writes that living in cities doesn’t have to mean shipping in your
food. And for a laugh, check out MariNaomi’s comic ‘Recipe for
Disaster,’ which hits a little too close to home for the culinarily
challenged. — Rachel Anderson

The folks at
Swindle just sent us a copy of their
jaunty quarterly arts and culture magazine aimed at hip 18- to
30-somethings craving inspiration. Inside issue ‘No.7,’ flanked by
surreal art spreads and sandwiched between sassy articles on a
leading tattoo artist and a spray paint company in Spain that
designs spray paint for graffiti artists, is an article on
prohibition in the United States. The article, by Caleb Neelon,
dispenses fun tidbits I can now share at a cocktail party, like the
fact that bootleggers’ fancy tricked-out cars of the early 1900s
were inspiration for NASCAR, and that prohibition is partly
responsible for the nation’s binge drinking. — Jenna

east of the lush Oregon Cascades is a weird and gritty place called
the High Desert. The heart of that land is the town of Bend. Once
an isolated outpost where cowboys, hippies, and wild horses brushed
shoulders, Bend has exploded in recent years and now brims with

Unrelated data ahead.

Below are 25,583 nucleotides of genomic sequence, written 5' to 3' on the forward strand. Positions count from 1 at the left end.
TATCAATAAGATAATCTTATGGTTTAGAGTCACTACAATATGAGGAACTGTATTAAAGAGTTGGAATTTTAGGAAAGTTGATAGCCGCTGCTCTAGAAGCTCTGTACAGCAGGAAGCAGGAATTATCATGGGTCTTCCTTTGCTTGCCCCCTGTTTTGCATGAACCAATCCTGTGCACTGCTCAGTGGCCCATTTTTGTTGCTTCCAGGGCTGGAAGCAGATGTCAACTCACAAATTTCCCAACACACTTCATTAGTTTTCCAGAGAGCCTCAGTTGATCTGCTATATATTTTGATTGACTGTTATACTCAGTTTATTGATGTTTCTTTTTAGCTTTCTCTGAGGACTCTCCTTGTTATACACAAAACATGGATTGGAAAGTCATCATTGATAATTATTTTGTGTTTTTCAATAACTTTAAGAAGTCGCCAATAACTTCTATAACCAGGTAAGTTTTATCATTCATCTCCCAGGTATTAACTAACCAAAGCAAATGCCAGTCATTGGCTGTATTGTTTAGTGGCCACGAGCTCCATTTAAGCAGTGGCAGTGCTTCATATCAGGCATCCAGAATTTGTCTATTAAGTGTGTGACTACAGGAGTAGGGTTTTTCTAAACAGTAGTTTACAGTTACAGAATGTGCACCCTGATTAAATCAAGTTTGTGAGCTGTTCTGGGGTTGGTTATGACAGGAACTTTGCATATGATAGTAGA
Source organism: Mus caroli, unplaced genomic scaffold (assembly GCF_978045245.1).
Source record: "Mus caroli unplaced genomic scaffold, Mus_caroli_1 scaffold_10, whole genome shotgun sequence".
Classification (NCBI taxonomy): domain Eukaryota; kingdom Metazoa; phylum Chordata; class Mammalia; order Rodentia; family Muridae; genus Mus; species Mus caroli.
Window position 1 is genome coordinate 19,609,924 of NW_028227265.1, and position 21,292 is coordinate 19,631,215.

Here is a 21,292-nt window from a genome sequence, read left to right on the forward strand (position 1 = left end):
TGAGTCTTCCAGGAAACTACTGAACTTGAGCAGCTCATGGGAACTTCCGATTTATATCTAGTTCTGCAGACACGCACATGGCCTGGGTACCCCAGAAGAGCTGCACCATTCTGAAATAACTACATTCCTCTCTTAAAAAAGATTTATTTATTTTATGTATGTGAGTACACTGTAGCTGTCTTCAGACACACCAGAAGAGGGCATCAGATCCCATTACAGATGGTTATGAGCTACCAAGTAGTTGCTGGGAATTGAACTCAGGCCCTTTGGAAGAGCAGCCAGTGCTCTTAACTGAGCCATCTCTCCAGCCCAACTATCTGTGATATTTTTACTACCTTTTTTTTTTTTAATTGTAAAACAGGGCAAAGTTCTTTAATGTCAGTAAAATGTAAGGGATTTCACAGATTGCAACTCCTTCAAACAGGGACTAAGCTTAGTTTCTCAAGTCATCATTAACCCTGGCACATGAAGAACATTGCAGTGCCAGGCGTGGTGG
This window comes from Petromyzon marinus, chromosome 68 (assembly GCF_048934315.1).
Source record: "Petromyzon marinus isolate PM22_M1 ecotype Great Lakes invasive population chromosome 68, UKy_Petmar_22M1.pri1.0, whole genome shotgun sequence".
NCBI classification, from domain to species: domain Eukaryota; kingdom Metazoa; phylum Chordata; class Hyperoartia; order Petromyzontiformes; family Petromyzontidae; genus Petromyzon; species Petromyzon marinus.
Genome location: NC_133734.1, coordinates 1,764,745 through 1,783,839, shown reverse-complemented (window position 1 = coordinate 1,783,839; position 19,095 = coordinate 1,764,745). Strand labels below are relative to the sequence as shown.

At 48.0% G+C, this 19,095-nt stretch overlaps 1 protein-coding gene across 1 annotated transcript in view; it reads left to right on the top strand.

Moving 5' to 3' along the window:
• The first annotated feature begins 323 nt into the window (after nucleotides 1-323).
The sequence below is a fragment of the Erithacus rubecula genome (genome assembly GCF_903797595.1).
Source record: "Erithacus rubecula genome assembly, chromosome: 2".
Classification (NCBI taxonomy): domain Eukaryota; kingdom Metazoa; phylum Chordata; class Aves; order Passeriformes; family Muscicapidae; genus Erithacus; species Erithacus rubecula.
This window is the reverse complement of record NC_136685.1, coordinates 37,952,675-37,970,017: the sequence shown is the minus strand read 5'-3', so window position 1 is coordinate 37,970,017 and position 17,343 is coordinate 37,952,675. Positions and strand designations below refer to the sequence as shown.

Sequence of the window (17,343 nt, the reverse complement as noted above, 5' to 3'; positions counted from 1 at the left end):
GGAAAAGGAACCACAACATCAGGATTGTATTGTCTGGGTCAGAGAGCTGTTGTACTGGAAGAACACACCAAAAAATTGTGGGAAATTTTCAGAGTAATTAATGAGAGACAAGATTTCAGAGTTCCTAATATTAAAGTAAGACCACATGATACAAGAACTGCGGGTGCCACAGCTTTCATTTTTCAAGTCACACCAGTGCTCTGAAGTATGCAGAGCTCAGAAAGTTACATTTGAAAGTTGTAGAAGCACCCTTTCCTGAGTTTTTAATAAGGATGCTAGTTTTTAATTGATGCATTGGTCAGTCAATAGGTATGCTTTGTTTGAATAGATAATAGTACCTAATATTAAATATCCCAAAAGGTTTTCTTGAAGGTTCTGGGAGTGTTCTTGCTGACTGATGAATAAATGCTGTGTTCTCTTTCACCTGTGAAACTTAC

outdoorsy suburban types (much to the chagrin of its old-timers).
The town has become somewhat of an emblem of the new, fast-changing
West, and from this change, some great art has surfaced. Whether
pining for the old days of lonely sagebrush rides or contemplating
escape through the lens of a pinhole camera, the
High Desert Journal captures it all with
Western-themed fiction, nonfiction, poetry, art, and photography.
But don’t be misled by the Journal‘s elegant layout:
amidst the odes to wild places, there’s still a healthy dose of
good old-fashioned bronco ridin’ and whiskey drinkin’.
Elizabeth Oliver

The Fall issue of
a proudly Canadian quarterly, is filled with captivating prose and
handsome photography brought to the fore by an understated design.
As one reader testifies, the magazine is ‘an antidote to literary
lameness.’ Many of the pieces compiled in Geist‘s pages
are excerpted from larger works, such as Robert Bringhurst’s
‘Sharing Immortality’ (culled from the essay, published by
Barbarian Press, ‘And, Much More, Not
Ourselves: The Work of Jan & Crispin Elsted ‘). Here, a utopia
(or dystopia) in which great literary works last forever confronts
the limitations of space and time in our reality. True immortality
would equal disaster, Bringhurst writes. Instead we must be
satisfied with the eternal life cobbled together from ‘finite,
overlapping lives.’ — Suzanne Lindgren

Black and white, tall and thin, with a wasps’ nest adorning its
cover, the 27th issue of
First Class stands out on a table full of
glossies, weeklies, and newsletters. With its compilation of short
stories and poems, this biyearly publication is probably best
described as a literary zine. It makes no such claim itself, but
the cover does assert that it ‘makes you feel downright
uncomfortable.’ One biting poem by ‘spiel’ called ‘How they make
your new fridge about: they have a refrigerator,’ riffs on those
people that devalue your tales of joy and trouble with their own
hyperbolized stories, often to the point of contradicting
themselves. — Suzanne Lindgren